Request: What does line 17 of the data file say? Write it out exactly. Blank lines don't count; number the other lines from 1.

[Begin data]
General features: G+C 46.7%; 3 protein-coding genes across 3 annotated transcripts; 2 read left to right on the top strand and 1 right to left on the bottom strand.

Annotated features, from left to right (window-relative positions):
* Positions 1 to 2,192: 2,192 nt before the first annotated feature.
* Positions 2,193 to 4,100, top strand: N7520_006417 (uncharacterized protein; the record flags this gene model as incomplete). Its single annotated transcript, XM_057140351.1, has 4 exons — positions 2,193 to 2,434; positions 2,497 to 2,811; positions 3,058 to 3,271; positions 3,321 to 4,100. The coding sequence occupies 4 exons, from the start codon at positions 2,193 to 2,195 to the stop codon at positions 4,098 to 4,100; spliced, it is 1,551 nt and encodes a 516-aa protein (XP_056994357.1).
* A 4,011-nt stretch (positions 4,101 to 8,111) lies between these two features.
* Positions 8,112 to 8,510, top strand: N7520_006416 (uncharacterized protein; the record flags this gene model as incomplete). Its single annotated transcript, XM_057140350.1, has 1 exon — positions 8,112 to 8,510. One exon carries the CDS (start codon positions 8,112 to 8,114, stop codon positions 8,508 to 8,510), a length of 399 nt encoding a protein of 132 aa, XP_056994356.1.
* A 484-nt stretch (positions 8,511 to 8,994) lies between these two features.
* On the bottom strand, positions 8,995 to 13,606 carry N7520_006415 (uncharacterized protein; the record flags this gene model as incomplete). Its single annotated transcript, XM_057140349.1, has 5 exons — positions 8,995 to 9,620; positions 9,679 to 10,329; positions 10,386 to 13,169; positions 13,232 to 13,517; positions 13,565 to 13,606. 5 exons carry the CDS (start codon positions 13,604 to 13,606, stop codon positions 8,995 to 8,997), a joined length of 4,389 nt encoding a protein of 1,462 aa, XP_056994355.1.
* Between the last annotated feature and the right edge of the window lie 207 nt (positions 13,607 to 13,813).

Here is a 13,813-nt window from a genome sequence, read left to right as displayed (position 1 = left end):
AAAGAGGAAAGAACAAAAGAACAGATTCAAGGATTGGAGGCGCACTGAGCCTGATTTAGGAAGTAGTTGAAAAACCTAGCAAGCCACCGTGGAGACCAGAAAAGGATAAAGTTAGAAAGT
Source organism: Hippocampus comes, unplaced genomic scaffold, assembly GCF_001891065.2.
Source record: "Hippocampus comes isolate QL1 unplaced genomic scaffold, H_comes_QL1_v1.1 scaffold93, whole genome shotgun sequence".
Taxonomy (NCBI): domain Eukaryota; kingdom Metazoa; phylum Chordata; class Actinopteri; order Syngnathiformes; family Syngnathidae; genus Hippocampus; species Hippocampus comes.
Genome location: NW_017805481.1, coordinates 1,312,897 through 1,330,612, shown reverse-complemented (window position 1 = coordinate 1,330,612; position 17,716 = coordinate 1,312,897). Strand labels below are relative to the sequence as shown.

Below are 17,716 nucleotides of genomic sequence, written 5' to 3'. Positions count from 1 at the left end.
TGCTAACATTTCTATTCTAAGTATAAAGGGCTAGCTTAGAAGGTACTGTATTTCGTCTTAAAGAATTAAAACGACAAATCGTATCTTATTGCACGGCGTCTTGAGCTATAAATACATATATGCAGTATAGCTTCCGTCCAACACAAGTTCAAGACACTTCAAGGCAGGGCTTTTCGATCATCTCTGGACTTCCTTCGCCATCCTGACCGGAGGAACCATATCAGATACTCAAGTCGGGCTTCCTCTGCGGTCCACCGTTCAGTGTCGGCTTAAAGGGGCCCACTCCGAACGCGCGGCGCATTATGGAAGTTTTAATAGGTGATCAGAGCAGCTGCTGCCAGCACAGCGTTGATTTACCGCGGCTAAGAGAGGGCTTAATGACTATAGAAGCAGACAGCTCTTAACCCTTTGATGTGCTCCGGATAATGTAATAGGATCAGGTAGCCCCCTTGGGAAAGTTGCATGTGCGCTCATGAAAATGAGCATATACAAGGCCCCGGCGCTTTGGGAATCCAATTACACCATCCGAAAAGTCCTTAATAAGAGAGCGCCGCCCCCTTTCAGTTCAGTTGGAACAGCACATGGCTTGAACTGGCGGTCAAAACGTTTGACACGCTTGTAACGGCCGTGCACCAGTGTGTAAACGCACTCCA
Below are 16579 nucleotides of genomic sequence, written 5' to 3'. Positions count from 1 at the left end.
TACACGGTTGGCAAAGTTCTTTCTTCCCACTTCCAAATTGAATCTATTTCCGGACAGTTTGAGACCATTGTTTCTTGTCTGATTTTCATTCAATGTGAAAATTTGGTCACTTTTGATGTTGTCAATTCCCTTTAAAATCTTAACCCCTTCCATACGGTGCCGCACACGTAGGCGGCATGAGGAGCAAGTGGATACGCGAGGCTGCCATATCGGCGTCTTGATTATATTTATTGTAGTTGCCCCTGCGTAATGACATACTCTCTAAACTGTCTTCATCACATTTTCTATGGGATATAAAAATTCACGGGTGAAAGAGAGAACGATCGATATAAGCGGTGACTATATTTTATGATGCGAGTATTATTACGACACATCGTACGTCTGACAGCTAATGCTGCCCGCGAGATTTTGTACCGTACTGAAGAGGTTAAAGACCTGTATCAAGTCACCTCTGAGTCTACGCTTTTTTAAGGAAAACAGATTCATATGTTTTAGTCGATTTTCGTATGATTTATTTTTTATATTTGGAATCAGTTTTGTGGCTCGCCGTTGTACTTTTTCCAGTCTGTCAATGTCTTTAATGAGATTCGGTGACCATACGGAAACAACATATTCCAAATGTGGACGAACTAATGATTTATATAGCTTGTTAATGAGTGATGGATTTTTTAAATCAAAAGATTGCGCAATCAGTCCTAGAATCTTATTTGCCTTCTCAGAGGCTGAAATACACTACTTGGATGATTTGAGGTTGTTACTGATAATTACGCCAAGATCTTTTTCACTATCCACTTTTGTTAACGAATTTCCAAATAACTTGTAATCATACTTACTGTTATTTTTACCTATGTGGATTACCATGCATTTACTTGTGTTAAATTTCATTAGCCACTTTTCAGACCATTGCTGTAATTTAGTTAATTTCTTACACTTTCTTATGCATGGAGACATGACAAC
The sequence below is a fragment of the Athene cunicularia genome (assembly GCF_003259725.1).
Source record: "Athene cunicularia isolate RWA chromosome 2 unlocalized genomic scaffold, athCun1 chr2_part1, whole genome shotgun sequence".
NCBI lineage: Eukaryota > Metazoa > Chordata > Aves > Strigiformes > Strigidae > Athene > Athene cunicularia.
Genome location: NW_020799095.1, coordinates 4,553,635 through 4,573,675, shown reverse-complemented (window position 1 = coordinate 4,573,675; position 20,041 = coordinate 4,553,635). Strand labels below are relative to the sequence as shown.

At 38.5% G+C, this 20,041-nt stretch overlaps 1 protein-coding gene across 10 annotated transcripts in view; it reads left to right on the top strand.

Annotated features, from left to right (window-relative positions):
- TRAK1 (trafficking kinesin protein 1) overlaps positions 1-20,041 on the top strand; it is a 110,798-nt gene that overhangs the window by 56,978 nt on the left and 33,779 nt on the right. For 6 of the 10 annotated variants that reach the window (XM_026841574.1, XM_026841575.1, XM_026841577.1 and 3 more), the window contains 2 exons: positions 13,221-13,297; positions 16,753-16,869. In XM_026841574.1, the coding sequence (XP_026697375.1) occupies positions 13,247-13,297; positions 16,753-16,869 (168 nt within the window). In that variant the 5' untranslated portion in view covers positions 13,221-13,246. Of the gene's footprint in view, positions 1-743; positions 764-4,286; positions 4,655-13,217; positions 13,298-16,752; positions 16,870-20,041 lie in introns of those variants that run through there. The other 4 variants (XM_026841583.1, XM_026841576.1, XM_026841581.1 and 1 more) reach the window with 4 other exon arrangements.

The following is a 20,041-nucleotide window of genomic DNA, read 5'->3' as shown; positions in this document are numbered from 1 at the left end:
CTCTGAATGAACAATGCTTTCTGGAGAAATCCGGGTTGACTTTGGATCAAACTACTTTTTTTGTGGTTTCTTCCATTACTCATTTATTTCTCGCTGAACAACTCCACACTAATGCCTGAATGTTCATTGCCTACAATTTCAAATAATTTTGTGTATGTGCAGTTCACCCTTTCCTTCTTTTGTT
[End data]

TGCTAACATTTCTATTCTAAGTATAAAGGGCTAGCTTAGAAGGTACTGTATTTCGTCTTAAAGAATTAAAACGACAAATCGTATCTTATTGCACGGCGTCTTGAGCTATAAATACATATATGCAGTATAGCTTCCGTCCAACACAAGTTCAAGACACTTCAAGGCAGGGCTTTTCGATCATCTCTGGACTTCCTTCGCCATCCTGACCGGAGGAACCATATCAGATACTCAAGTCGGGCTTCCTCTGCGGTCCACCGTTCAGTGTCGGCTTAAAGGGGCCCACTCCGAACGCGCGGCGCATTATGGAAGTTTTAATAGGTGATCAGAGCAGCTGCTGCCAGCACAGCGTTGATTTACCGCGGCTAAGAGAGGGCTTAATGACTATAGAAGCAGACAGCTCTTAACCCTTTGATGTGCTCCGGATAATGTAATAGGATCAGGTAGCCCCCTTGGGAAAGTTGCATGTGCGCTCATGAAAATGAGCATATACAAGGCCCCGGCGCTTTGGGAATCCAATTACACCATCCGAAAAGTCCTTAATAAGAGAGCGCCGCCCCCTTTCAGTTCAGTTGGAACAGCACATGGCTTGAACTGGCGGTCAAAACGTTTGACACGCTTGTAACGGCCGTGCACCAGTGTGTAAACGCACTCCA